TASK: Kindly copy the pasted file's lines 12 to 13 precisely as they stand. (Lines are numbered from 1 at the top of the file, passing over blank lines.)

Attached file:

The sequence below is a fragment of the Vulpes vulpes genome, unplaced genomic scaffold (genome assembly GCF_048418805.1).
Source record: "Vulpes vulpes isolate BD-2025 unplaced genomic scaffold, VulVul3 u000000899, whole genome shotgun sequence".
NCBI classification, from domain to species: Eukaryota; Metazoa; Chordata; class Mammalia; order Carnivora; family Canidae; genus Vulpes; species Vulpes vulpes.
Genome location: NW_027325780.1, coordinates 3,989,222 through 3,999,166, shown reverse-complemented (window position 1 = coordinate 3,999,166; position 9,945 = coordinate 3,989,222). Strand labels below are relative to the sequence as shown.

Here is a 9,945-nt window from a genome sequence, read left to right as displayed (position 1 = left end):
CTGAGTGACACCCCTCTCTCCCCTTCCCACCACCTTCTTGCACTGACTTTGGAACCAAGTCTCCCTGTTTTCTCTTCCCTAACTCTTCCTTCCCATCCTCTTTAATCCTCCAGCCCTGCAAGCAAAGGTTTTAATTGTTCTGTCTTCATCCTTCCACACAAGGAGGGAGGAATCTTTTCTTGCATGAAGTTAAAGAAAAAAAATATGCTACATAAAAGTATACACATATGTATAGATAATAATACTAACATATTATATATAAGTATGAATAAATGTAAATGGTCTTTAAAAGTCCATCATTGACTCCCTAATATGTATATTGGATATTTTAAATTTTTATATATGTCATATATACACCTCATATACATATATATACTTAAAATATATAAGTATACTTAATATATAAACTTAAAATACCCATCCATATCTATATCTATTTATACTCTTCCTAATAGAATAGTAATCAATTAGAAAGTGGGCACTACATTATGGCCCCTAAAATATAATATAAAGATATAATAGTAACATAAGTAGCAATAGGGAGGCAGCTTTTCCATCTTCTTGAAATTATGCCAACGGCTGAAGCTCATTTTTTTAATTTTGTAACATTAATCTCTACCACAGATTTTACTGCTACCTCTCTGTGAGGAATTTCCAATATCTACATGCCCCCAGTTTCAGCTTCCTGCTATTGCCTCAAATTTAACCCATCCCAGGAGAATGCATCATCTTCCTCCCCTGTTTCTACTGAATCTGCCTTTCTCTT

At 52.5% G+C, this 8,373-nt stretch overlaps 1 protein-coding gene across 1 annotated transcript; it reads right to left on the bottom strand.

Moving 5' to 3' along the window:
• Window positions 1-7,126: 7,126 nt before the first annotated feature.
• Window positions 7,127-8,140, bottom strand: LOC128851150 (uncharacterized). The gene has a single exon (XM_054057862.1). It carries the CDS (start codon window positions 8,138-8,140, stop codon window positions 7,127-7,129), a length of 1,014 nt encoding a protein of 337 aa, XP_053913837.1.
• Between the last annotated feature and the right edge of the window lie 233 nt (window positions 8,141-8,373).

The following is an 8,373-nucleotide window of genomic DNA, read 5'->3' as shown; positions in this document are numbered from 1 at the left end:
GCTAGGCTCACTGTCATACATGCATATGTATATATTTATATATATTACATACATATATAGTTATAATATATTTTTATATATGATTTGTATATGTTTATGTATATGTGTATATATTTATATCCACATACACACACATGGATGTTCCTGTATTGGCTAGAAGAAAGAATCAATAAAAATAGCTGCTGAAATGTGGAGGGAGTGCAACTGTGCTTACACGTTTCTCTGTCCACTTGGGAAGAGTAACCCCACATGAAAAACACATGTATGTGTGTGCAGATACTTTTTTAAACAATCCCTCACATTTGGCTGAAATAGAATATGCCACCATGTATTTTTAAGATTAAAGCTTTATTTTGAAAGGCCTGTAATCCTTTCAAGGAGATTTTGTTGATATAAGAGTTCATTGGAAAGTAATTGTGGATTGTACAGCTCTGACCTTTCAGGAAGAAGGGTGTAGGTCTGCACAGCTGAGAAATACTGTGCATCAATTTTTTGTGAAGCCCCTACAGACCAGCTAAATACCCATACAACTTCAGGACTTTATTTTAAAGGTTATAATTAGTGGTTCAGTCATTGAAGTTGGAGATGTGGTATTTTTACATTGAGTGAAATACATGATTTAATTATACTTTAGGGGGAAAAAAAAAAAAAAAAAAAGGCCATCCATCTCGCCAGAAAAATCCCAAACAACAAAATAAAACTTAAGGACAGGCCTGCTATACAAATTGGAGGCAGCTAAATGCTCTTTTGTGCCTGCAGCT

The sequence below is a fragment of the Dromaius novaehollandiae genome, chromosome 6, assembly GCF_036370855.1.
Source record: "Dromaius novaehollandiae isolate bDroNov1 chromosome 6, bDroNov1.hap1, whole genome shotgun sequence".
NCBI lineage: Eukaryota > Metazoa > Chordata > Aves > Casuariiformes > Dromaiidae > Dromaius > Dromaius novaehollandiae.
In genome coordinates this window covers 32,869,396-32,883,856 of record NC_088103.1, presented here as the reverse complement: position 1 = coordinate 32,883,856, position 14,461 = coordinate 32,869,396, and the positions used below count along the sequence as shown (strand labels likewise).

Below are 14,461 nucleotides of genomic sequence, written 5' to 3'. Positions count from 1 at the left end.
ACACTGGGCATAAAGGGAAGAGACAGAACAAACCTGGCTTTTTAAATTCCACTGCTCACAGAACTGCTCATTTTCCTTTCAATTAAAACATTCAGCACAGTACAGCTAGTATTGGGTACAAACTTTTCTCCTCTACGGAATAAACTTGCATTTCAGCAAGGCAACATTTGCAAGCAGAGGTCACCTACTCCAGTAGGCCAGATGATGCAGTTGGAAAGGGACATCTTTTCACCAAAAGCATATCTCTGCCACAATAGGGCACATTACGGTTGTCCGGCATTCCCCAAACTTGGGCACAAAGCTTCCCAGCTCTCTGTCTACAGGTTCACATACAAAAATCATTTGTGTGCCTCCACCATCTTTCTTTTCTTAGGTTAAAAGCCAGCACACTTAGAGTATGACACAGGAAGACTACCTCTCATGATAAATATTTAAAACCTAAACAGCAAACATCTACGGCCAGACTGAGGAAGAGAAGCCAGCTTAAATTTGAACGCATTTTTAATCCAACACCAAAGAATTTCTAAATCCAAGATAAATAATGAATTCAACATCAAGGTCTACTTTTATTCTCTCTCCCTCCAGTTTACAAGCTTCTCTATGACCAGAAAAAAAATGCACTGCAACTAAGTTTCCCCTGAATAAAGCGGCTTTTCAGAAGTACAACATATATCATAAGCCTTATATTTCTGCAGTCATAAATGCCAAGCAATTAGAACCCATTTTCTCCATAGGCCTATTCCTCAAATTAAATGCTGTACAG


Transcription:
The following is an 8,373-nucleotide window of genomic DNA, read 5'->3' as shown; positions in this document are numbered from 1 at the left end:
GCTAGGCTCACTGTCATACATGCATATGTATATATTTATATATATTACATACATATATAGTTATAATATATTTTTATATATGATTTGTATATGTTTATGTATATGTGTATATATTTATATCCACATACACACACATGGATGTTCCTGTATTGGCTAGAAGAAAGAATCAATAAAAATAGCTGCTGAAATGTGGAGGGAGTGCAACTGTGCTTACACGTTTCTCTGTCCACTTGGGAAGAGTAACCCCACATGAAAAACACATGTATGTGTGTGCAGATACTTTTTTAAACAATCCCTCACATTTGGCTGAAATAGAATATGCCACCATGTATTTTTAAGATTAAAGCTTTATTTTGAAAGGCCTGTAATCCTTTCAAGGAGATTTTGTTGATATAAGAGTTCATTGGAAAGTAATTGTGGATTGTACAGCTCTGACCTTTCAGGAAGAAGGGTGTAGGTCTGCACAGCTGAGAAATACTGTGCATCAATTTTTTGTGAAGCCCCTACAGACCAGCTAAATACCCATACAACTTCAGGACTTTATTTTAAAGGTTATAATTAGTGGTTCAGTCATTGAAGTTGGAGATGTGGTATTTTTACATTGAGTGAAATACATGATTTAATTATACTTTAGGGGGAAAAAAAAAAAAAAAAAAAGGCCATCCATCTCGCCAGAAAAATCCCAAACAACAAAATAAAACTTAAGGACAGGCCTGCTATACAAATTGGAGGCAGCTAAATGCTCTTTTGTGCCTGCAGCT